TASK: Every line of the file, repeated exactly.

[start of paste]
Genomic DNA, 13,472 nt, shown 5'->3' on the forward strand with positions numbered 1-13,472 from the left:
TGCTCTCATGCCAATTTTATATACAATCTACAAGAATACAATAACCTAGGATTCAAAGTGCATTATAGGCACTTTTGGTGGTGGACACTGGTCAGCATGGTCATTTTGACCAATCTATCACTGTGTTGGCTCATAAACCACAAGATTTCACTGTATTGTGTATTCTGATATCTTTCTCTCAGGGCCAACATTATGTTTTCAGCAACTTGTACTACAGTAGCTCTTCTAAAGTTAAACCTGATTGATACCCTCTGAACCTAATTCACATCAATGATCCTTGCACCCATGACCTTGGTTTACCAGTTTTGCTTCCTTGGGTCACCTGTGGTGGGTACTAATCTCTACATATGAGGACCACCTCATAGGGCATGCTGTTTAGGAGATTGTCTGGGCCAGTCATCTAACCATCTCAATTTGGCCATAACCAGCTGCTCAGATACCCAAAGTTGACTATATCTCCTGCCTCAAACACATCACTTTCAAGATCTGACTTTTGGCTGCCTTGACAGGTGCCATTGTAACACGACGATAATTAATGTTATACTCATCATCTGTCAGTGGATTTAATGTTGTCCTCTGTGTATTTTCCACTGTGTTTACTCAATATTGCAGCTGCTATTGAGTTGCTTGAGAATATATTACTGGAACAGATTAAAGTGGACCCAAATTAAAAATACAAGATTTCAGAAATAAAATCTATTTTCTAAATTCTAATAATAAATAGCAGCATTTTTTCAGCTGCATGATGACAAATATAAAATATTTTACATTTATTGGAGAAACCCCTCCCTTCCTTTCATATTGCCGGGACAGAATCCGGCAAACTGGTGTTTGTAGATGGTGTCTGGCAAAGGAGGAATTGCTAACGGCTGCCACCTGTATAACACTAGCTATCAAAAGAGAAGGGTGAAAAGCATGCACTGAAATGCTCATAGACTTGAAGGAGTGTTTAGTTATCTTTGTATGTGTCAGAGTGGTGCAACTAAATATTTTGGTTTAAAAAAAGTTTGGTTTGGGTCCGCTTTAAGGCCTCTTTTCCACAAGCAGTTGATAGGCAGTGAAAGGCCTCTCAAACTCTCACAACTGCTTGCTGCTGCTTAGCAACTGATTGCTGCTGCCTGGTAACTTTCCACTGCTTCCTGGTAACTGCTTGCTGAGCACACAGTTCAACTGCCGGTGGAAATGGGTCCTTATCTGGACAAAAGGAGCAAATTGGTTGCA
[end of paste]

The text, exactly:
Genomic DNA, 13,472 nt, shown 5'->3' on the forward strand with positions numbered 1-13,472 from the left:
TGCTCTCATGCCAATTTTATATACAATCTACAAGAATACAATAACCTAGGATTCAAAGTGCATTATAGGCACTTTTGGTGGTGGACACTGGTCAGCATGGTCATTTTGACCAATCTATCACTGTGTTGGCTCATAAACCACAAGATTTCACTGTATTGTGTATTCTGATATCTTTCTCTCAGGGCCAACATTATGTTTTCAGCAACTTGTACTACAGTAGCTCTTCTAAAGTTAAACCTGATTGATACCCTCTGAACCTAATTCACATCAATGATCCTTGCACCCATGACCTTGGTTTACCAGTTTTGCTTCCTTGGGTCACCTGTGGTGGGTACTAATCTCTACATATGAGGACCACCTCATAGGGCATGCTGTTTAGGAGATTGTCTGGGCCAGTCATCTAACCATCTCAATTTGGCCATAACCAGCTGCTCAGATACCCAAAGTTGACTATATCTCCTGCCTCAAACACATCACTTTCAAGATCTGACTTTTGGCTGCCTTGACAGGTGCCATTGTAACACGACGATAATTAATGTTATACTCATCATCTGTCAGTGGATTTAATGTTGTCCTCTGTGTATTTTCCACTGTGTTTACTCAATATTGCAGCTGCTATTGAGTTGCTTGAGAATATATTACTGGAACAGATTAAAGTGGACCCAAATTAAAAATACAAGATTTCAGAAATAAAATCTATTTTCTAAATTCTAATAATAAATAGCAGCATTTTTTCAGCTGCATGATGACAAATATAAAATATTTTACATTTATTGGAGAAACCCCTCCCTTCCTTTCATATTGCCGGGACAGAATCCGGCAAACTGGTGTTTGTAGATGGTGTCTGGCAAAGGAGGAATTGCTAACGGCTGCCACCTGTATAACACTAGCTATCAAAAGAGAAGGGTGAAAAGCATGCACTGAAATGCTCATAGACTTGAAGGAGTGTTTAGTTATCTTTGTATGTGTCAGAGTGGTGCAACTAAATATTTTGGTTTAAAAAAAGTTTGGTTTGGGTCCGCTTTAAGGCCTCTTTTCCACAAGCAGTTGATAGGCAGTGAAAGGCCTCTCAAACTCTCACAACTGCTTGCTGCTGCTTAGCAACTGATTGCTGCTGCCTGGTAACTTTCCACTGCTTCCTGGTAACTGCTTGCTGAGCACACAGTTCAACTGCCGGTGGAAATGGGTCCTTATCTGGACAAAAGGAGCAAATTGGTTGCA